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TECHNICAL PAPERS

Mechanics of the Flow in the Small and Middle Human Airways

[+] Author and Article Information
Ashraf Farag

Delphi Thermal Systems, A&E Building 6, 200 Upper Mountain Road, Lockport, NY 14094e-mail: faragaa@hotmail.com

Jeffery Hammersley, Dan Olson

Center of Environmental Medicine, Medical College of Ohio, 3000 Arlington Ave., Toledo, OH 43699

Terry Ng

MIME Department, University of Toledo, Toledo, OH 43606e-mail: tng@top.eng.utoledo.edu

J. Fluids Eng 122(3), 576-584 (May 03, 2000) (9 pages) doi:10.1115/1.1287724 History: Received August 10, 1999; Revised May 03, 2000
Copyright © 2000 by ASME
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References

Dubois, A. B. 1964, “Resistance to Breathing,” Handbook of Physiology, Sec. 3, Respiration, Vol. 1, Fenn W. O., and Rahn, H., eds., Washington D. C., Am. Physiol. Soc. pp. 451–452.
West J. B., 1966, “Regional Differences in Blood and Ventilation in the Lung,” Advances in Respiratory Physiology, Caro, C. G., ed., London.
West,  J. B., and Hugh-Jones,  P., 1959, “Patterns of Gas Flow in the Upper Bronchial Tree,” J. Appl. Physiol., 14, pp. 753–759.
Schroter,  R. C., and Sudlow,  M. F., 1969, “Flow Patterns In Models of The Human Bronchial Airways,” Respir. Physiol., 7, pp. 341–355.
Schreck, R. M., and Mockros, L. F. 1970, “Fluid Dynamics in the Upper Pulmonary Airways,” AIAA 3rd Fluid and Plasma Dynamics Conference, Los Angeles, CA.
West,  J. B., 1960, “The Measurements of Bronchial Air Flow,” J. Appl. Physiol., 15, pp. 976–978.
Olson, D. E. 1971, “Fluid Mechanics Relevant to Respiration Flow Within Curved or Elliptical Tubes and Bifurcation Systems,” Ph.D. thesis, Imperial College London, Dec.
Pedley, T. J., Schrter, R. C., and Sudlow, M. F., 1977, “Review: Gas Flow and Mixing in the Airways,” Bioengineering Aspects of the Lung, West, J. B., ed., Marcel Dekker, New York.
Chang,  H. K., and El-Masry,  A. Osama, 1982, “A Model Study of Flow Dynamics in Human Central Airways Part I: Axial Profiles,” Respir. Physiol., 49, pp. 75–95.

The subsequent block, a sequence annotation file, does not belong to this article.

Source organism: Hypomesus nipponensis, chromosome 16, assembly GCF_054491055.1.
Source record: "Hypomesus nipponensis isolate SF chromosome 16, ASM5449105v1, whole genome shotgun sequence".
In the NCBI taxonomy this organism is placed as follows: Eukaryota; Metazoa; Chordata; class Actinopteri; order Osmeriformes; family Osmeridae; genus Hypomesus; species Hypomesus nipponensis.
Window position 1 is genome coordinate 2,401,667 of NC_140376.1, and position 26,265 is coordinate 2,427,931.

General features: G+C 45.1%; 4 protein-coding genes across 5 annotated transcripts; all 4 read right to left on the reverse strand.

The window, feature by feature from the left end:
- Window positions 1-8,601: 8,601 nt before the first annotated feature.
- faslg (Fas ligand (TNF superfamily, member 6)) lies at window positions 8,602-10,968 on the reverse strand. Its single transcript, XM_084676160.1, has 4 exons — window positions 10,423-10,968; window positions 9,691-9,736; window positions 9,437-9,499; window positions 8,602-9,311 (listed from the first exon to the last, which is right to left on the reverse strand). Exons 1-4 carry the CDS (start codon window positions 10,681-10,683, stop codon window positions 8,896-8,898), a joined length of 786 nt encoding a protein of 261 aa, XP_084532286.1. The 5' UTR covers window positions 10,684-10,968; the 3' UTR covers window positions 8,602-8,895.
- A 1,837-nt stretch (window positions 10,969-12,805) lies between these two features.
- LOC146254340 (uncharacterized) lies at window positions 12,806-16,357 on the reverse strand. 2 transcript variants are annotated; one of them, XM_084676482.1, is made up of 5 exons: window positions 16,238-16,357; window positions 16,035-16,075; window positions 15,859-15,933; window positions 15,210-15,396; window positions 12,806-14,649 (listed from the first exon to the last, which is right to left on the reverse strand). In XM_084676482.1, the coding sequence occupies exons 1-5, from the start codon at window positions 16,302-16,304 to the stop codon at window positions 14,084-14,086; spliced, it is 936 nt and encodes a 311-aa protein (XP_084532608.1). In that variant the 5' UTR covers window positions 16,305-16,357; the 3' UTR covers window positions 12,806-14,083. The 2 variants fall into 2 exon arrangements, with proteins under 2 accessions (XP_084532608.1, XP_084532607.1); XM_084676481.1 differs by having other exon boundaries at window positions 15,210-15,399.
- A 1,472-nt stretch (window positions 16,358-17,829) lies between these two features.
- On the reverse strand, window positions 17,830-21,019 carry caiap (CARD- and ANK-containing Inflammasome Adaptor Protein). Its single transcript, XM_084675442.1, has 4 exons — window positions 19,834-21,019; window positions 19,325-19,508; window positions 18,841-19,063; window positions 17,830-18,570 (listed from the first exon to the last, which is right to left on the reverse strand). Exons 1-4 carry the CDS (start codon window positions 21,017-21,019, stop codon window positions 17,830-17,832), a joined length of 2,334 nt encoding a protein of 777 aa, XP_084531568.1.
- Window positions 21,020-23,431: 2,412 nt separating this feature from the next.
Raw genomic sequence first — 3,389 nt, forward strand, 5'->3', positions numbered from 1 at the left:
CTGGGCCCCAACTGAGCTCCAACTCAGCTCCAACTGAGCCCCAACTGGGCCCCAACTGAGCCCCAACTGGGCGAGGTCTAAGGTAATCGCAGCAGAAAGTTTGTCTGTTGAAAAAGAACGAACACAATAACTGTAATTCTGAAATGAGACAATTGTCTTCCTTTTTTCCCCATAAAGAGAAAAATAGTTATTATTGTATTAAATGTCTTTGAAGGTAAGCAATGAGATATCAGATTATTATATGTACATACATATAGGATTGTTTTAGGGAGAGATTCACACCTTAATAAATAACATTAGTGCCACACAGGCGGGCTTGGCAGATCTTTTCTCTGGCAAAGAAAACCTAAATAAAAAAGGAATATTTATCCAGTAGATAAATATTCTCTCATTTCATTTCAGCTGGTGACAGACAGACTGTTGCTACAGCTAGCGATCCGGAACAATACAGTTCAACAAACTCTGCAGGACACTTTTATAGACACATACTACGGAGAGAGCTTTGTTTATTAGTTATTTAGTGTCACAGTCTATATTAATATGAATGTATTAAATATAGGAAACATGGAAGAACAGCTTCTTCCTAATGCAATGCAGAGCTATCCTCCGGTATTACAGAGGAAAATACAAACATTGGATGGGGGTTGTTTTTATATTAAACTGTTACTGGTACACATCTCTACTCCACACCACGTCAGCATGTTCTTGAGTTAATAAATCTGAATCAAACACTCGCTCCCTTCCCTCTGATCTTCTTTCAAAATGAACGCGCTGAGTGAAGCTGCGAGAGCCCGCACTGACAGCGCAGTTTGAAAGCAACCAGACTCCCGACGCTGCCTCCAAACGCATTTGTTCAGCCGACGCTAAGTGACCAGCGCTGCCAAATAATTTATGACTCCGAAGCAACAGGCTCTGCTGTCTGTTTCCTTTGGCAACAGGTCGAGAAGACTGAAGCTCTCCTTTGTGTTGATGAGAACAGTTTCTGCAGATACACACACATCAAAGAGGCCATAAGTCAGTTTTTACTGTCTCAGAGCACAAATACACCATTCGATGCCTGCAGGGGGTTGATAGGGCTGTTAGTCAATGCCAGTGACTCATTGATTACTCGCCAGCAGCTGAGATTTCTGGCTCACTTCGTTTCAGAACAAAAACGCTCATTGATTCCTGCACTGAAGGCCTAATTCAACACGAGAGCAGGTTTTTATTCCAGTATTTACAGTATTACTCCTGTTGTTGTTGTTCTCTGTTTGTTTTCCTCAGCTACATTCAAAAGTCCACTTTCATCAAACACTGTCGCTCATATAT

Isabey,  D., and Chang,  H. K., 1982, “A Model Study of Flow Dynamics in Human Central Airways Part I: Secondary Flow Profiles,” Respir. Physiol., 49, pp. 97–113.
Zhao,  Y., and Baruch,  L. B., 1994, “Steady Inspiratory Flow in a Model Symmetric Bifurcation,” ASME J. Fluids Eng., 116, pp. 488–496.
Zhao,  Y., and Baruch,  L. B., 1994, “Steady Expiratory Flow in a Model Symmetric Bifurcation” ASME J. Fluids Eng., 116, pp. 318–323.
Horsfield,  K., Dart,  G., and Olson,  E. D., 1971, “Models of Human Bronchial Tree,” J. Appl. Phys., 31, No. 2.
Hammersley,  R. J., and Olson,  E. D., 1992, “Physical Models of the Smaller Pulmonary Airways,” J. Appl. Physiol., 72, No. 6, pp. 2402–2414.
Farag, Ashraf, 1988, “Fluid Mechanics of Symmetric and Asymmetric Bifurcation Models Typical to Middle and Small Human Airways,” Ph.D. thesis, The University of Toledo, Ohio, Apr.
Sobey,  J. I., 1976, “Inviscid Secondary Motions in a Tube of Slowly Varying Ellipticity,” J. Fluid Mech., 73, pp. 621–639.
Agrawal,  Y., Talbot,  L., and Gong,  K., 1978, “Laser Anemometer Study of Flow Development in Curved Circular Pipes,” J. Fluid Mech., 85, pp. 497–518.
Olson,  D. E., and Synder,  B., 1985, “The Upstream Scale of Flow Development in Curved Circular Pipes,” J. Fluid Mech., 150, pp. 139–158.
Synder,  B., and Olson,  E. D., 1989, “Flow Development in a Model Airway Bronchus,” J. Fluid Mech., 207, pp. 379–392.

Figures

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(a) Symmetrical model configuration; (b) (i) measurement stations and (ii) velocity components
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Downstream development of the primary velocity in the plane of bifurcation at Re=1500; CS is the carinal side and IC is the inner of curvature
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Secondary flow at the inlet to the model (l/d=−3.4) and first measuring location (l/d=−1.61); CS is the carinal side and IC is the inner of curvature
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Secondary velocity components in the normal plane and plane of bifurcation at different axial locations from the flow divider (l/d=0.0) at Re=1500
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Downstream development of primary velocity in the normal plane at different axial locations (l/d) at Re=1500; CS is the carinal side and IC is the inner of curvature
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Secondary velocity components in the transition zone at two different axial locations, Re=1500; CS is the carinal side and IC is the inner of curvature
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Dimensionless wall axial velocity gradients at different downstream locations (l/d) at Re=1500
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The downstream evolution of the transverse shifts in the axial velocity, expressed as the first moment (X/a), Re=1500
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Development of the mean axial vorticity compared to the curved tube: (a) in central core; (b) on maximal circulation path; (c) in the boundary layer

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